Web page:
seacor power salvage

The SEACOR Eagle is staged with gear near the SEACOR Power May 1, 2021 off Port Fourchon, Louisiana. The vessel is being used as platform to assist in salvage and pollution response operations. U.S. Coast Guard photo by Petty Officer 2nd Class Brendan Freeman

Salvage Crews Arrive at SEACOR Power Wreck

Mike Schuler
Total Views: 5085
May 5, 2021

Salvage crews began removing fuel from SEACOR Power’s tanks on Monday, kicking off salvage operations for the overturned lift boat off the coast of Port Fourchon, Louisiana.

Crews began arriving at the site over the weekend to familiarize themselves with the equipment to be used in the operation. Salvage crews are using a method called hot tapping, which uses pressure to allow for drilling into the fuel tanks and making a hose connection without ruining the integrity of the tank or causing pollution impacts.

Divers are performing this process above and below the water, connected to an air hose.

The Coast Guard previously established a Unified Command to oversee the salvage, wreck removal and pollution response to the capsized SEACOR Power, located about 8 miles south of Port Fourchon. The command consists of representatives from the Coast Guard and SEACOR Marine, the vessel’s owner.

The Unified Command said it’s imperative mariners respect the one-mile safety zone during these evolutions.

Weather is also likely to play a role in the operation and the Unified Command has said work will cease if weather conditions exceed approximately 15 mph winds, four-foot seas, and a current faster than 1.25 mph.

The SEACOR Power capsized during a severe squall shortly after departing Port Fourchon, Louisiana on Tuesday, April 13, with 19 people on board. Six crew members were recovered safely following the accident. Seven people currently remain missing.

The Coast Guard has estimated that the 234-foot lift boat was carrying a maximum potential of 35,000 gallons of fuel, lube oil, hydraulic and waste oil when it capsized.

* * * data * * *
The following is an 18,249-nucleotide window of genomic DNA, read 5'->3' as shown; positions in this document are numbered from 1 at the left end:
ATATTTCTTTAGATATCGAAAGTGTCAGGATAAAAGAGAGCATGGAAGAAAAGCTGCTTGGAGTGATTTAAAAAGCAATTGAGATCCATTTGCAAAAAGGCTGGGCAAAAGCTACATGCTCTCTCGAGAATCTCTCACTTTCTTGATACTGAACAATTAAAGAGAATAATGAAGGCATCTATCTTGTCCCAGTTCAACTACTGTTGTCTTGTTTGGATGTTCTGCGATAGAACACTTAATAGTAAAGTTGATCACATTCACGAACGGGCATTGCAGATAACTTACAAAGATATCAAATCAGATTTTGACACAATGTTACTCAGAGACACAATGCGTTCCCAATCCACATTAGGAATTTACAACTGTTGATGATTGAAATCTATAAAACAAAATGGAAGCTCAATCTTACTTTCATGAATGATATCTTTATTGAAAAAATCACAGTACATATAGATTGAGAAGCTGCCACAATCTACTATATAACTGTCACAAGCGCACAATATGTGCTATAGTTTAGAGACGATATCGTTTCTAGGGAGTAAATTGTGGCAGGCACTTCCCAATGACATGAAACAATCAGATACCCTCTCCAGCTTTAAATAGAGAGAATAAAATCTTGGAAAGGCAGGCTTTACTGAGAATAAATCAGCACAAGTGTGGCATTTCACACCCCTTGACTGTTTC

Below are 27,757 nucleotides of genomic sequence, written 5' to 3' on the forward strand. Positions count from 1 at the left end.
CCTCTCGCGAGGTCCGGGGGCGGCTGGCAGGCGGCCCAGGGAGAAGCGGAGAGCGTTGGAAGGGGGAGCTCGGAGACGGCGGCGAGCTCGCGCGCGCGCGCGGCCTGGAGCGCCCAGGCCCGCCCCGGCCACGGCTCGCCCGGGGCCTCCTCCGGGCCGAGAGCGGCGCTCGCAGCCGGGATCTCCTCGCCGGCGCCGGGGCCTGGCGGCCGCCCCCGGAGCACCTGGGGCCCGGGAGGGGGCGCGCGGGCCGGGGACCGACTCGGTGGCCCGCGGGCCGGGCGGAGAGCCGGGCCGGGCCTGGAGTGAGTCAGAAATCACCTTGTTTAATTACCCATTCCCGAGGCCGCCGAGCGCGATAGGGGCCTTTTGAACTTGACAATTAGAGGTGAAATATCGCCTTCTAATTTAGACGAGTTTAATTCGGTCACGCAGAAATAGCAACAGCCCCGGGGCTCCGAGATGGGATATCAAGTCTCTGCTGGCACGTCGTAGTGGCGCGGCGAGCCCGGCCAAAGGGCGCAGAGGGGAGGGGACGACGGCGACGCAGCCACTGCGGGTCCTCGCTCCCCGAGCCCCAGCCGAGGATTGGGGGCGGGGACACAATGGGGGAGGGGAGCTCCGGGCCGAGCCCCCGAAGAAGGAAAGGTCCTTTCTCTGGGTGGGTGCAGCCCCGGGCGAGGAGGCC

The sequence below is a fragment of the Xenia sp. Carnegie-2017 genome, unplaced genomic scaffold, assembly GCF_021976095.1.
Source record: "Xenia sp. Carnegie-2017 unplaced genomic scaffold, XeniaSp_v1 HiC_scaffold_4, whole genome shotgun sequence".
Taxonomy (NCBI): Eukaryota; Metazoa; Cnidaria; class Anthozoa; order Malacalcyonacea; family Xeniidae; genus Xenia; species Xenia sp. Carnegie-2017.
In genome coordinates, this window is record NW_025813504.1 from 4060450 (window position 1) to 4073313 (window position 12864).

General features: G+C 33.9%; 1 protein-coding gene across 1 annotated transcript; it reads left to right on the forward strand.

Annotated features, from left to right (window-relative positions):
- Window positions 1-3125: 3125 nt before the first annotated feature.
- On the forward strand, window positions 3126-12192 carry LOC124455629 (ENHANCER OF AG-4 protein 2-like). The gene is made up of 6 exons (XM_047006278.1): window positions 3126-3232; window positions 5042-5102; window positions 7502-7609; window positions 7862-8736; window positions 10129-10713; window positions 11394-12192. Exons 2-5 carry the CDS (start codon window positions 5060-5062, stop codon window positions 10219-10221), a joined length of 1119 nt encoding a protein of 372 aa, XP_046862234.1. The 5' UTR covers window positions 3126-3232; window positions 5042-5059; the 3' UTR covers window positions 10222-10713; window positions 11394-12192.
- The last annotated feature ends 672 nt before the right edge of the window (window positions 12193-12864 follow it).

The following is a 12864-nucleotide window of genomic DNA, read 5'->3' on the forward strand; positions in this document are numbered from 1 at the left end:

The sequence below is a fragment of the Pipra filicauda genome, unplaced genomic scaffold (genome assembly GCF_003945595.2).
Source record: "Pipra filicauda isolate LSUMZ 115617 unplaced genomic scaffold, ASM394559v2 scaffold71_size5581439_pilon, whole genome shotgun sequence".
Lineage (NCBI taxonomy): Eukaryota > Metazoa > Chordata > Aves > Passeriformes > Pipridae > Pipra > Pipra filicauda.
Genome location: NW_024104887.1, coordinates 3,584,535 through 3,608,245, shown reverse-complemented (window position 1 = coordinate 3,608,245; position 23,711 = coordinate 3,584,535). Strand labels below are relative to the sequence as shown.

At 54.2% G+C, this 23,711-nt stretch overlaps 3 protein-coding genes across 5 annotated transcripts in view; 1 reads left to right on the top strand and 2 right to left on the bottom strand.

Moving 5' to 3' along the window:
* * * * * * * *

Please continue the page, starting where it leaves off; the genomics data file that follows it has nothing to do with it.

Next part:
SEACOR Power is owned and operated by Houston-based SEACOR Marine and was chartered to Talos Energy at the time of the accident. The SEACOR Eagle, another SEACOR Marine-operated lift boat, will be utilized for the salvage operation.

The NTSB and Coast Guard are investigating the incident as a “Major Marine Casualty”.

More photos from the site are below:

Contracted salvage divers are transported from the SEACOR Brave to the SEACOR Eagle, May 1, 2021 off Port Fourchon, Louisiana. Operations have commenced to remove the fuel from SEACOR Power. (U.S. Coast Guard photo by Petty Officer 2nd Class Brendan Freeman)
Contracted salvage divers train on hot tapping equipment, May 2, 2021 off Port Fourchon, Louisiana. The divers will use the equipment above and below water to remove the fuel and oil from the capsized Seacor Power. (U.S. Coast Guard photo by Petty Officer 2nd Class Brendan Freeman)
A contracted salvage diver is transported SEACOR Power to start marking fuel tanks for hot tapping operations, May 1, 2021 off Port Fourchon, Louisiana. Operations have commenced to remove the fuel from SEACOR Power.
Contracted salvage divers transport hose to SEACOR Power to remove the fuel out of an above ground fuel tank, May 3, 2021, off Port Fourchon, Louisiana. Good weather conditions are imperative for diver safety and smooth, steady operations. (U.S. Coast Guard photo by Petty Officer 2nd Class Brendan Freeman)
Contacted salvage divers transport a hose to the SEACOR Power fuel tank to start removing the fuel, May 3, 2021, off Port Fourchon, Louisiana. Good weather conditions are imperative for diver safety and smooth, steady operations. (U.S. Coast Guard photo by Petty Officer 2nd Class Brendan Freeman)
Contacted salvage divers tap into an above water fuel tank and start removing the fuel from SEACOR Power, May 3, 2021, off Port Fourchon, Louisiana. Good weather conditions are imperative for diver safety and smooth, steady operations. (U.S. Coast Guard photo by Petty Officer 2nd Class Brendan Freeman)
The SEACOR Eagle is staged with gear near the SEACOR Power May 3, 2021 off Port Fourchon, Louisiana. The vessel is being used as stable platform to assist in salvage and pollution prevention operations. (U.S. Coast Guard photo by Petty Officer 2nd Class Brendan Freeman)
Contracted salvage divers are transported from the SEACOR Eagle to the SEACOR Power, May 3, 2021 off Port Fourchon, Louisiana. Operations have commenced to remove the fuel from SEACOR Power. (U.S. Coast Guard photo by Petty Officer 2nd Class Brendan Freeman)

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